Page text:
I haven't 'unlocked' Dawn Treader yet. It certainly doesn't grab me like ID4 did, and it tends to sag a bit, but I'll give it more time to work.

My opinion on Tron is similar to yours actually - probably works perfectly in the film, but it's mostly not my sort of music.

A-Team - I didn't like this one much either. The film bored the pants off me, and aside from what I find a very effective main theme, it's generic pap really.

Inception - I like a lot of it, and as a standalone experience it does seem very dreamlike. I did however find it very overbearing in the film, particularly during the final scene, and my most listened-to moments are cues such as Waiting for a Train and Old Souls which explore the more thoughtful side.

I warmed to Last Airbender eventually. I think JNH has some orchestration issues (sometimes the brass, and high strings seem to stick out in a cue - they don't feel like they've been properly integrated into the mix, often with dodgy counterpoints) but the highlights (We Are Now the Gods and Flow Like Water) are truly mesmerising. But I mark this down a bit for excluding the choir, and for appalling distribution outside the US.

Link to post
Share on other sites

Inception - Well, the score includes some cues that are so strong, I'd put them amongst Zimmer's best. All of the action cues minus "Mombasa" are great, and "Time" is extremely powerful (though I wouldn't of minded a proper ending for the CD instead of the film's abrupt cut). There is a lot of less interesting material, and I still can't decide how I feel about "Mombasa." It's not Zimmer's best but it's a very good score, and I wouldn't be upset if it were nominated for an Oscar. The bonus tracks that were released on the Inception soundtrack website for free are definitely key - in fact, they're better than most of the tracks on the OST.

The Last Airbender - I initially had mixed feelings about this score. I have always liked Zimmer's sound as long as it was done well, and this is definitely an example of Zimmer's sound being done well. At the same time, I dislike the influence Zimmer has had over other composers. His sound is great, but I wouldn't want any style to be so insidious as to attract half of the currently working composers. TLA seems to be a combination of JNH' style with Zimmer's, and while I mourn the apparent destruction of JNH's excellent style that we heard best in Signs or Lady in the Water, I can't help but be emotionally blown away by this score. "Flow Like Water" is one of Howard's best ever cues. So, I love the score, but hate its implications. Still makes it a good purchase. It is my favorite new score of 2010.

Alice in Wonderland - You know, I don't really remember this score that well because I haven't listened to it ever since I heard of the Elfman/Burton boxset. But, I do remember the wonderful main theme and its variations, and some other pretty good underscore. It's not all entirely interesting, but it's a pretty solid score.

Tangled - It's a very good effort by Menken. AFter a while, he comes back and still knows how to great the classic Disney charm, beauty, and excitement. My favorite songs are "I've Got a Dream" and "I See the Light." It's not his best work but it is a strong one. And the instrumental cues are much stronger than average for a Menken film. The songs aren't quite as good as his past works but they're still good.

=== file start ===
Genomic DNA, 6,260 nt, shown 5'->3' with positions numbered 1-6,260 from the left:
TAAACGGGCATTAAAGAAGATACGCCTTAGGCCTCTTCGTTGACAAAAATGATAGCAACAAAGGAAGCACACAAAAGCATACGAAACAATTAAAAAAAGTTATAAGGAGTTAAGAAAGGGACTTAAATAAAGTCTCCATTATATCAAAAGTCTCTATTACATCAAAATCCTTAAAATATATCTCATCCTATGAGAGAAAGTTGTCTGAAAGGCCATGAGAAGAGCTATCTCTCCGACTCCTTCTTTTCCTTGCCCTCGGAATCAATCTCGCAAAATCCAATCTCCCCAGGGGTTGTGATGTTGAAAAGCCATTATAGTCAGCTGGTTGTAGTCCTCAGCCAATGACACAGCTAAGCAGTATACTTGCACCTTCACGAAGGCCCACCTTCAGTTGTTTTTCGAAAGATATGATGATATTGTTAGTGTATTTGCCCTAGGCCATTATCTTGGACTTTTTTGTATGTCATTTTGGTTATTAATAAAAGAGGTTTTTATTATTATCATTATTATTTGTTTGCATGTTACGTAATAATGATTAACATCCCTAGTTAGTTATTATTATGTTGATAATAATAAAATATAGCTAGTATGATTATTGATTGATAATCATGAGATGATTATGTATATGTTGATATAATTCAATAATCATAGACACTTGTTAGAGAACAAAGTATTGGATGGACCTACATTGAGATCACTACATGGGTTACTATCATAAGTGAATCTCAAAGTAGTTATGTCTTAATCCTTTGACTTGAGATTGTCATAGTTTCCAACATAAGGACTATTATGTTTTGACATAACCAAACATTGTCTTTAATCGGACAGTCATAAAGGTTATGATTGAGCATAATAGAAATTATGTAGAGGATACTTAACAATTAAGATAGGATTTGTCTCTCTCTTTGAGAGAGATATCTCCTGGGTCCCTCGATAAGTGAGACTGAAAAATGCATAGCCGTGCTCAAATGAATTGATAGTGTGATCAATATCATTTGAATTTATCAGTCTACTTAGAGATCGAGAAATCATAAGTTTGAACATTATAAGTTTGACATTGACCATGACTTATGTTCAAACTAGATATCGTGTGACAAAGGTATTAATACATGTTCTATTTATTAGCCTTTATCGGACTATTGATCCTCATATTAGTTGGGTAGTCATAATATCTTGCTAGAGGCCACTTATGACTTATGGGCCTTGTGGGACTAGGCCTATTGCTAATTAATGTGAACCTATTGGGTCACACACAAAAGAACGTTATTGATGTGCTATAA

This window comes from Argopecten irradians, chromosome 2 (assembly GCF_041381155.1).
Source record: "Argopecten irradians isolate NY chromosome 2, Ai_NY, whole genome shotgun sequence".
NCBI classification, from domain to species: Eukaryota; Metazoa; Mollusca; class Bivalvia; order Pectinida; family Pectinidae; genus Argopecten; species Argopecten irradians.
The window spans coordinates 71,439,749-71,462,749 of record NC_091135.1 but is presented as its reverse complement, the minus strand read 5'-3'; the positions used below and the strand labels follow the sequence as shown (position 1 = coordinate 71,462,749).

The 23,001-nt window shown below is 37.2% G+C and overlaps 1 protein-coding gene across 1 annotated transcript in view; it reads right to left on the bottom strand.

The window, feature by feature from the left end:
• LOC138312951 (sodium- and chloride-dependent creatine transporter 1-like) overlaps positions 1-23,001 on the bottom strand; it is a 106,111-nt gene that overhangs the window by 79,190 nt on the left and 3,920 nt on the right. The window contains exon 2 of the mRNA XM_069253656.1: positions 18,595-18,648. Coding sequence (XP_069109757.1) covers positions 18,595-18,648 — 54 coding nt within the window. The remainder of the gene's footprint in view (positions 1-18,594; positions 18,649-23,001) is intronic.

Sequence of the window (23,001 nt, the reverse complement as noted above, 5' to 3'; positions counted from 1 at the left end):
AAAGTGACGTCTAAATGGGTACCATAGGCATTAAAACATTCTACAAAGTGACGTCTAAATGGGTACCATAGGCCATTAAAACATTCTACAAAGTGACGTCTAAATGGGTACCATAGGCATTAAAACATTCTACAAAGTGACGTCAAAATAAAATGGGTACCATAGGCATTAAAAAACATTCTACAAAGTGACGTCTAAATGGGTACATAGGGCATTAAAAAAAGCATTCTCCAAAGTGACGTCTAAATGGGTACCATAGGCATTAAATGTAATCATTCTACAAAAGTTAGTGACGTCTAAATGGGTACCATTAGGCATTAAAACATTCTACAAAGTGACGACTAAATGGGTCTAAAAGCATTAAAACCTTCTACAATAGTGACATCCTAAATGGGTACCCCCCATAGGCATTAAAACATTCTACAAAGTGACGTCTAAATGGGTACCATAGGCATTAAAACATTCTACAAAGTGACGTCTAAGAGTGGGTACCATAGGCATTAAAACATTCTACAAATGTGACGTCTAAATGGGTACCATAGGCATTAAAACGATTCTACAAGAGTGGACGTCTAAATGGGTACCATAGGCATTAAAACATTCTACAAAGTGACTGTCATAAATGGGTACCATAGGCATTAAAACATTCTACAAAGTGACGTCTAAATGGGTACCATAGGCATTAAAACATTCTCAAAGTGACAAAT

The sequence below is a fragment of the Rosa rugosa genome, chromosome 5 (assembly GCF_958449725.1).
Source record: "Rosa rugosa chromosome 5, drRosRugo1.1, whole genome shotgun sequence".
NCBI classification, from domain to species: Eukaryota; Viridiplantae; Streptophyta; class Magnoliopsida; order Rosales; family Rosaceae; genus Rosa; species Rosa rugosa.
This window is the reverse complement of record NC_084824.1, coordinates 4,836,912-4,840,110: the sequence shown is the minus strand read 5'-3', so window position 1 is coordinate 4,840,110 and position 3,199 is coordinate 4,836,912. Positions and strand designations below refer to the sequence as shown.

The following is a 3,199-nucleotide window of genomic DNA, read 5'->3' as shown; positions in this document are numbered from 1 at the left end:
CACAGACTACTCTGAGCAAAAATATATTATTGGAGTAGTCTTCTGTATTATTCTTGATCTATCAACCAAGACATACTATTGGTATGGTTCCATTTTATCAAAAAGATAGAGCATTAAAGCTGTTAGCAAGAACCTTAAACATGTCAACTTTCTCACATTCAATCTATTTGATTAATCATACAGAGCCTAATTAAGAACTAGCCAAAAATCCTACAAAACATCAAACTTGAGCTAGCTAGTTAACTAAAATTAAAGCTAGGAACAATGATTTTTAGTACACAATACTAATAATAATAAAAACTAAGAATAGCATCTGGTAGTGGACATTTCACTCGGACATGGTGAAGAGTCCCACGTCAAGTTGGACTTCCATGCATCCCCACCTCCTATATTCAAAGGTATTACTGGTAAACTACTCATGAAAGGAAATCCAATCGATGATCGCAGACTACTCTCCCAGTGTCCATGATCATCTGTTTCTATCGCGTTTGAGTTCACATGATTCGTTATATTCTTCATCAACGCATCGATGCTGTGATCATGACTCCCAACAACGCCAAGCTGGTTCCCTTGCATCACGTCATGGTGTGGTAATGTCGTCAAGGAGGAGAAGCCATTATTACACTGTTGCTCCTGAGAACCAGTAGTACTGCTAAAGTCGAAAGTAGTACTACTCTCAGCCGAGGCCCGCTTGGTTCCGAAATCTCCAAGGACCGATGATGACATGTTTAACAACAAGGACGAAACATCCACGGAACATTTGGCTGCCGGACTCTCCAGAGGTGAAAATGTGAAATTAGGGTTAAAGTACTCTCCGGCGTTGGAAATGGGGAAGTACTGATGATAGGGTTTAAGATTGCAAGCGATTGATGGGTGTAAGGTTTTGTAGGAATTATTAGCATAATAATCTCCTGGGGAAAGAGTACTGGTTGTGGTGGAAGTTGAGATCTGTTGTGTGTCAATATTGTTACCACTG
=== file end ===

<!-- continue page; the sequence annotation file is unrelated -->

Harry Potter and the Deathly Hallows Part 1 - It's good, but it's easily my least favorite score of 2010. I love the Death Eater theme, and specific cues like "Obliviate," but in terms of the other scores I'd place this as second to last, only ahead of Hooper's HBP. Definitely not as strong as Benjamin Button or what Desplat can do. But then, that may not be entirely his fault.

Overall, I think the year was solid. Not great but not amazing by any means. Maybe I should get a hold of How to Train Your Dragon...

Link to post
Share on other sites

A Single Man

A beautiful, rich score. The main theme as heard in the first track is simply sublime. Grossly overlooked for an Oscar nomination, and was much more deserving than The Hurt Locker, which was clearly nominated because of its association with the film rather than its musical merits. ****

Hmm, I really have to see this film.

Robin Hood

A historic epic with grand action scenes from Ridley Scott had so much potential for an excellent score, so this was a major disappointment. Dull music and a main theme heavily influenced by Transformers. I hope Scott abandons RC/MV for his upcoming Alien prequals. **

I've just seen it. Film and score deserve each other.

Link to post
Share on other sites

Create an account or sign in to comment

You need to be a member in order to leave a comment

Create an account

Sign up for a new account in our community. It's easy!

Register a new account

Sign in

Already have an account? Sign in here.

Sign In Now

  • Create New...

Important Information

By using this site, you agree to our Guidelines.